The relationship with animals and competitors in the sport of rodeo

Only wicked pet

OAKLEY, Idaho (KMVT/KSVT) — Multiple Idaho rodeo incidents have made headlines, and not necessarily in a good way. In one case, PETA is urging an investigation into the Oakley Pioneer Days Rodeo in July. There is video showing roman candles being shot in the arena near livestock and competitors. KMVT has reached out […]

OAKLEY, Idaho (KMVT/KSVT) — Multiple Idaho rodeo incidents have made headlines, and not necessarily in a good way.

In one case, PETA is urging an investigation into the Oakley Pioneer Days Rodeo in July. There is video showing roman candles being shot in the arena near livestock and competitors.

KMVT has reached out to Oakley officials and Cassia County officials for comment on the incident, but no comment has been made.

Gooding Pro Rodeo Manager Don Gill says without animals, rodeo wouldn’t be the sport it is.

“It’s a black eye, but I mean it’s something we all have to look out for,” said Gill. “I mean, we’re all animal lovers at heart, and we have to do our best to help ourselves to put our good foot forward, always.”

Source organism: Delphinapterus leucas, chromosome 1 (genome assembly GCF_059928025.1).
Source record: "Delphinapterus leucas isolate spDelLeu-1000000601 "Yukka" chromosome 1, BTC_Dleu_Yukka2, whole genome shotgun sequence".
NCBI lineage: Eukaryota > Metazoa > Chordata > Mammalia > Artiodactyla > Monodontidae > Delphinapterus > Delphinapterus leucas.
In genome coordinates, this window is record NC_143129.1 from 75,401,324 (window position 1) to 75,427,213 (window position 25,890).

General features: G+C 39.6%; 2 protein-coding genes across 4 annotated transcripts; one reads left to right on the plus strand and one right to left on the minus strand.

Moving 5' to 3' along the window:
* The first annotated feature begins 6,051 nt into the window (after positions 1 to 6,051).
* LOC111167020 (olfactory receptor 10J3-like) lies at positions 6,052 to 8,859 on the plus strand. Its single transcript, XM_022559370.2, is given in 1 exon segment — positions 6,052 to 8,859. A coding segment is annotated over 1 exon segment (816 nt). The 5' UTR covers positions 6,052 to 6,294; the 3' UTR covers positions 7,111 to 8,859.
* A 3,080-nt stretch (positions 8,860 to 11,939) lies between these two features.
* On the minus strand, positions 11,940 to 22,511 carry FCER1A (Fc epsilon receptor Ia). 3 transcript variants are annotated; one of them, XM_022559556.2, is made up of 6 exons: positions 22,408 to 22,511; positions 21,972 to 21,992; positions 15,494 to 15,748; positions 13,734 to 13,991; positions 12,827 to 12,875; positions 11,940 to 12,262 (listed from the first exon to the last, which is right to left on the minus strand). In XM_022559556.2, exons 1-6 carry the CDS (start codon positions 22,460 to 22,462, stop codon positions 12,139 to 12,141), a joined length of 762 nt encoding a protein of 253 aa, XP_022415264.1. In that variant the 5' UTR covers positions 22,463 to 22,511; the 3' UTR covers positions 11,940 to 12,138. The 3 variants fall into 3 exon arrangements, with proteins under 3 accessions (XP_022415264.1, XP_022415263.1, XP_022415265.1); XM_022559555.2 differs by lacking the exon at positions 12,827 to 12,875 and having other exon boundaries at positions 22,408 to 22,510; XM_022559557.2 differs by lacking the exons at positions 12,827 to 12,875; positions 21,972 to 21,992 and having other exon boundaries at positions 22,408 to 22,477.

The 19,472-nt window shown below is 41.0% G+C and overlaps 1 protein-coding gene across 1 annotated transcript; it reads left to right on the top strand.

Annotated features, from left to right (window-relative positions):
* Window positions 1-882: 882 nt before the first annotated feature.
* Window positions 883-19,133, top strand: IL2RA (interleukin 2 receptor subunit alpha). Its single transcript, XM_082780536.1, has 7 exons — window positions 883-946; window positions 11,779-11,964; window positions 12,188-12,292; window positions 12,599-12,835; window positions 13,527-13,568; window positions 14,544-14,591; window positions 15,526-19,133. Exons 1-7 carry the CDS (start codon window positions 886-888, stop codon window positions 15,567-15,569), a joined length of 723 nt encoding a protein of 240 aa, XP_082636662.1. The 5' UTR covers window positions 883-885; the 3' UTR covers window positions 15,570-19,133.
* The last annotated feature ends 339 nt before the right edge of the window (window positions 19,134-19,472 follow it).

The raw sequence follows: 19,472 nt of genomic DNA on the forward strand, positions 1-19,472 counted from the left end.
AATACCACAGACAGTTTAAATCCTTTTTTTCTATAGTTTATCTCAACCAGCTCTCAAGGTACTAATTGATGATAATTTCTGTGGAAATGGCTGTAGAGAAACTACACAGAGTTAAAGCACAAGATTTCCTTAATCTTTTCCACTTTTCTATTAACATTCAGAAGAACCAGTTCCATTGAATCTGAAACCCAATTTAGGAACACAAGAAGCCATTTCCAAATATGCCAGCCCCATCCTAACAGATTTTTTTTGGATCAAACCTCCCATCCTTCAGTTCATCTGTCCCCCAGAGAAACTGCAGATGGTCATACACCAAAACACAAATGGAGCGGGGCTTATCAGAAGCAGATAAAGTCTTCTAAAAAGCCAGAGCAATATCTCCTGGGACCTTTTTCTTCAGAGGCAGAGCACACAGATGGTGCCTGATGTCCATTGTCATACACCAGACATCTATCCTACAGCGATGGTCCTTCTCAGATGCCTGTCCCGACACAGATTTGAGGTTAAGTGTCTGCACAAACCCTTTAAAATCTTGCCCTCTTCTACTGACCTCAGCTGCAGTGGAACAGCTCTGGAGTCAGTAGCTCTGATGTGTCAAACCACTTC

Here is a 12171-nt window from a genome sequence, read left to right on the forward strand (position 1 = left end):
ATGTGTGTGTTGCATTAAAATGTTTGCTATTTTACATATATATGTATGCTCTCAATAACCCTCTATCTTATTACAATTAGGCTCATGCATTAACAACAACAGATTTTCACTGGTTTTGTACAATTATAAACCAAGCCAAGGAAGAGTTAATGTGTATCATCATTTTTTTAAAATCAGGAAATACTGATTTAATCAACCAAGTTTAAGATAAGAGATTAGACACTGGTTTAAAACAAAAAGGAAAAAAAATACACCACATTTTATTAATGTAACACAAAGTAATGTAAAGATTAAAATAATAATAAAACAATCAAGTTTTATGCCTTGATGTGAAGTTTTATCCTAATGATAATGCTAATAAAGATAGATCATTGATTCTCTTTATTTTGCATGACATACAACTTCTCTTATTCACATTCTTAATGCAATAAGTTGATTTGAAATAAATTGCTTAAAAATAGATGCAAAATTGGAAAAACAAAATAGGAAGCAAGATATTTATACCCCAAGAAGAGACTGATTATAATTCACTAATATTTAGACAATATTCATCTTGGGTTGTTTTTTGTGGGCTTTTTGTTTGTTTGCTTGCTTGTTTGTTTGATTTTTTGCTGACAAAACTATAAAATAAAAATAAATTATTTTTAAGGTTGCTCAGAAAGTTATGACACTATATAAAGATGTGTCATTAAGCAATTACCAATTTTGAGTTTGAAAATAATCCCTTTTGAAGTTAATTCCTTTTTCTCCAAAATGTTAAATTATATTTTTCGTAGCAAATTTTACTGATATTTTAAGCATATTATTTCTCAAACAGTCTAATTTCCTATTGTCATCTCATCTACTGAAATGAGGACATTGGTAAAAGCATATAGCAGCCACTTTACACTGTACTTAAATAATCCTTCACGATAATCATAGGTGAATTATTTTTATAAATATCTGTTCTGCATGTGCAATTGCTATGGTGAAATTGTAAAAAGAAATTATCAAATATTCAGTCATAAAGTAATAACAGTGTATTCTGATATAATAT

Since the Gooding Pro Rodeo is part of the Professional Rodeo Cowboys Association, standards for keeping animals safe are pretty high, according to Gill. A veterinarian is always on duty when there is competition.

“They’re athletes, and they treat them like athletes, and their welfare is probably one of the biggest concerns,” Gill said.

CSI Rodeo Head Coach Steve Birnie knows ranching and agriculture are the basis of rodeo, especially in Idaho. A relationship with animals is part of this foundation.

“Those roots run very deep, and I think rodeo is a great way to celebrate those roots and kind of pay homage to where we all came from,” Birnie said.

KMVT will continue to follow up with Oakley officials to find out more about the incident on July 24.

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